Well I'm still waiting!

I told you I was delusional. Of course there is no spaceship on its way to beam me up (see the January/February Issue). Even more preposterous was the thought that the Postal Service intended to build a strong partnership with mail service providers.

And of course no one at postal headquarters took my challenge to prepare a simple mailing using their IMsB Tool, online guides, and local acceptance employees. Postal VIPs are just too busy "managing" operations and ensuring the smooth running of the USPS to personally learn what it currently takes to produce a fully compliant mail marketing campaign. But so are the small business people (future customers) targeted to save the United States Postal Service, its management, and union employees from bankruptcy.

"Stronger Together," the theme of the recent Postal Forum, was a canard, an empty promise. It was another slogan not taken seriously by postal management. Most believe they do not need mail service providers of any size. The impression I got from the Forum was that package services are the future of the USPS and direct mail is dead. There are no plans to promote it, there are no plans to advertise it, and they certainly do not plan to support those that try to sell and produce it.
Good news though; in their push to grasp the new shiny thing just out of reach (parcels), they have also given up on selling direct mail to our customers. There was still talk about EDDM but no schemes to compete with mail/print service providers (MSPs). Like I said, the attitude from postal marketing was that direct mail is dead, long live parcels! The bad news is that this is not a parcel company; it's a mail (letters/flats) delivery company. Parcel success may get people promoted over the next few years but it will never float the delivery infrastructure of the USPS. And the Postal Service will never truly compete with UPS or FedEx.

If the USPS wants to increase revenue, it will have to increase mail volume. To increase mail volume postal management will have to change course on several fronts. First, mail service providers are not the enemy. As a mail service provider I am (like it or not) a USPS partner. After embracing the delusional group think that they can service mail owners better than MSPs, it is time for postal management to face a hard reality! They need MSPs to cultivate and take care of postal customers if they want to increase sales.

Next, the complexity that has been added to mail production starting with the redesign of flats through Full Service implementation has been horrendous. Smaller mailers (the vast majority of print and mail service providers) only have one or two people that work with address data and postal regulations. The complexity of Full Service, PostalOne!, the Gateway, report cards, electronic ACS, mailpiece design, tracking, various support tools, numerous barcodes, and the thousands of different types of parcels is beyond the ability of a couple of people in these smaller operations to understand and comply with the standards. And yet, as mail volumes continue to decline, the USPS needs these smaller MSPs to stabilize marginal customers and revenues.

YOU MUST SIMPLIFY THE PROCESS!!! We can no longer keep up.

Finally, if postal management wants to increase mail volume they need to promote mail! The most interest in mail I have seen in years was when the USPS ran ads on TV for EDDM. What a thought, advertise your product and it generates sales. Concentrating all of your advertising on parcels is like bailing out a sinking aircraft carrier with one, two and a half gallon bucket.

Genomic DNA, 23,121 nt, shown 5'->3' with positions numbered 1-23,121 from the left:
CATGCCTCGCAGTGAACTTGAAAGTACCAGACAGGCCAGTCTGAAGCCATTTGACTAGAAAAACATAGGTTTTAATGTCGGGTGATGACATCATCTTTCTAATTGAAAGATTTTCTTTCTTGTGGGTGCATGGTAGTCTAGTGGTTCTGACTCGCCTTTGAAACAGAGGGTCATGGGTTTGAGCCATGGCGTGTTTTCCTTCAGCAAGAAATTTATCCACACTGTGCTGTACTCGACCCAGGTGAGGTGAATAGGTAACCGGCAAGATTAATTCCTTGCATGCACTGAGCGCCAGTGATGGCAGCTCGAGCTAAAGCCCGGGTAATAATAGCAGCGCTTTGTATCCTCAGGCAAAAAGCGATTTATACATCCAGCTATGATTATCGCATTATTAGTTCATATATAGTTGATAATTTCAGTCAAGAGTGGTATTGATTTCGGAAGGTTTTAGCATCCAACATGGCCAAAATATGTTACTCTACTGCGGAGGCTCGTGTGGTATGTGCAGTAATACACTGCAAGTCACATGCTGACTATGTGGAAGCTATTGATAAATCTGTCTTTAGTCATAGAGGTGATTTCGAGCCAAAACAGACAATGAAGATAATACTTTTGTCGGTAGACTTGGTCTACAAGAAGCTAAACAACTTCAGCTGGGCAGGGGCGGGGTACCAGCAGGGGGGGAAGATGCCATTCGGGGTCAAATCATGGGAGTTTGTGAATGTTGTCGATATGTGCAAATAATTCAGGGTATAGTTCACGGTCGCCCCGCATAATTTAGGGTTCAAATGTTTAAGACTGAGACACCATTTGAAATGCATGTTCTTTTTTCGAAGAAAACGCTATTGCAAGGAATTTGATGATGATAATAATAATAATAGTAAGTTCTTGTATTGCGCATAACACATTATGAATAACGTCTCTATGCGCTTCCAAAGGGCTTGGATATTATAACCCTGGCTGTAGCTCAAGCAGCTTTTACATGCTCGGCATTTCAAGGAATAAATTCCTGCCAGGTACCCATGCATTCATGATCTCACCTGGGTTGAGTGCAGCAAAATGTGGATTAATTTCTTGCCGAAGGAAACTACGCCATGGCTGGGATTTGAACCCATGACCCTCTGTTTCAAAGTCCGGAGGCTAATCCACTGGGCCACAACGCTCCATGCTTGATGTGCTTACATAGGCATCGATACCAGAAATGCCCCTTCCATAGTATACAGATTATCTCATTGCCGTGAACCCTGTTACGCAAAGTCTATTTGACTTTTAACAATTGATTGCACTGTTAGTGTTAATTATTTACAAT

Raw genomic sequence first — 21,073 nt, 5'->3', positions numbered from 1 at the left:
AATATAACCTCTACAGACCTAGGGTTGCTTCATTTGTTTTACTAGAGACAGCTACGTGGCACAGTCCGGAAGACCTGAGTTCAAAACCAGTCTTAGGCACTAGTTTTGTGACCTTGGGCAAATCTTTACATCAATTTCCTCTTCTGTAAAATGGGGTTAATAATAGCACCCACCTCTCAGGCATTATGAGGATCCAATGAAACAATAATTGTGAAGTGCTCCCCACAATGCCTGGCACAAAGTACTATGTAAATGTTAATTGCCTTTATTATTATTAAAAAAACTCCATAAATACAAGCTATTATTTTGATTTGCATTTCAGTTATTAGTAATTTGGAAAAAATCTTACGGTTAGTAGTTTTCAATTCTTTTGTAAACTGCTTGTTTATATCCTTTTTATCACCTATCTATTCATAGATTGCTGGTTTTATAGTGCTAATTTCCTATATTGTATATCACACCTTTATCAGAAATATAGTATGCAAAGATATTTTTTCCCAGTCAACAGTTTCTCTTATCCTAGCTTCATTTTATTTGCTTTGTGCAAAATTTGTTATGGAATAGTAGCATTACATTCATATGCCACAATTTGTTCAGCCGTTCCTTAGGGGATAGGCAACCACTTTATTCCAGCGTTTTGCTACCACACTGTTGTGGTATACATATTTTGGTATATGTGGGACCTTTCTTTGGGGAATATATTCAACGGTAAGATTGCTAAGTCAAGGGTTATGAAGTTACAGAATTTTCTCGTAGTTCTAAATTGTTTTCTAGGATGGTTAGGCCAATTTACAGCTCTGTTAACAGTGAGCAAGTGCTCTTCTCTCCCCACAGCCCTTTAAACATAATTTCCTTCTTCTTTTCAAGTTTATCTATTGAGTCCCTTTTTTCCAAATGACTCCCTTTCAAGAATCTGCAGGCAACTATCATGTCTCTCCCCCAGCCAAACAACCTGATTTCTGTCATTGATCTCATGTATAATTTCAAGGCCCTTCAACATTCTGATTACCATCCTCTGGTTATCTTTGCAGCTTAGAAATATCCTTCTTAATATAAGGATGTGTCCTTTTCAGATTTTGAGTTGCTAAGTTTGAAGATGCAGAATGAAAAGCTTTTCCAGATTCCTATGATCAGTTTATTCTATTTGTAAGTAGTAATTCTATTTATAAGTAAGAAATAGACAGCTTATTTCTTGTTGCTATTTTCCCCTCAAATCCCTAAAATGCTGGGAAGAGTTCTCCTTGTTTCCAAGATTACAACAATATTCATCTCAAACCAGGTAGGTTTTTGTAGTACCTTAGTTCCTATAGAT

If we (the Postal Service and the direct mail industry) are going to succeed we must build on our strengths. The direct mail industry has never been able to sell direct mail. We have successfully sold our services and managed the needs of direct mail customers! What the Postal Service must do is provide the resources for a significant, sustained, nationwide advertising campaign that sells the concept and value of direct mail to future mail owners. We have a great story to tell, but since the early 2000s the word on the street has been that direct mail is dead. This negativity cannot be changed at the local level by an MSP. This attitudinal change has to be accomplished at the national level by the USPS.

What the Postal Service needs to promote is not only the low cost of EDDM but the value generated by personalized cross-channel marketing. The Postal Service must promote the concept that the best way for businesses to get actionable information from consumers is by using direct mail to ask for it. The only way the Postal Service and this industry succeed is if the USPS sells the bottom line value of integrated direct mail to businesses and organizations of all sizes. And the mailing industry sells our ability to provide integrated marketing and easy access to this complex delivery system.
In the past mail service providers needed the Postal Service more than it needed us. For years most of us have been treated with contempt because of our small size. I love direct mail and want to continue producing it in my business. But MSPs can make more money from designing landing pages and producing integrated email campaigns for our customers than we will ever make producing direct mail jobs.

Our industry is at a tipping point. Many large businesses in our industry have already signaled that they will not be making any more investments in physical mail. With the complexity, cost of compliance and general lack of interest from the advertising industry, direct mail has become a tough sell. It is time for the Postal Service to partner up and grow "Stronger Together" (for real) or I and many like me will be leaving the Postal Service desperate, broken and all alone!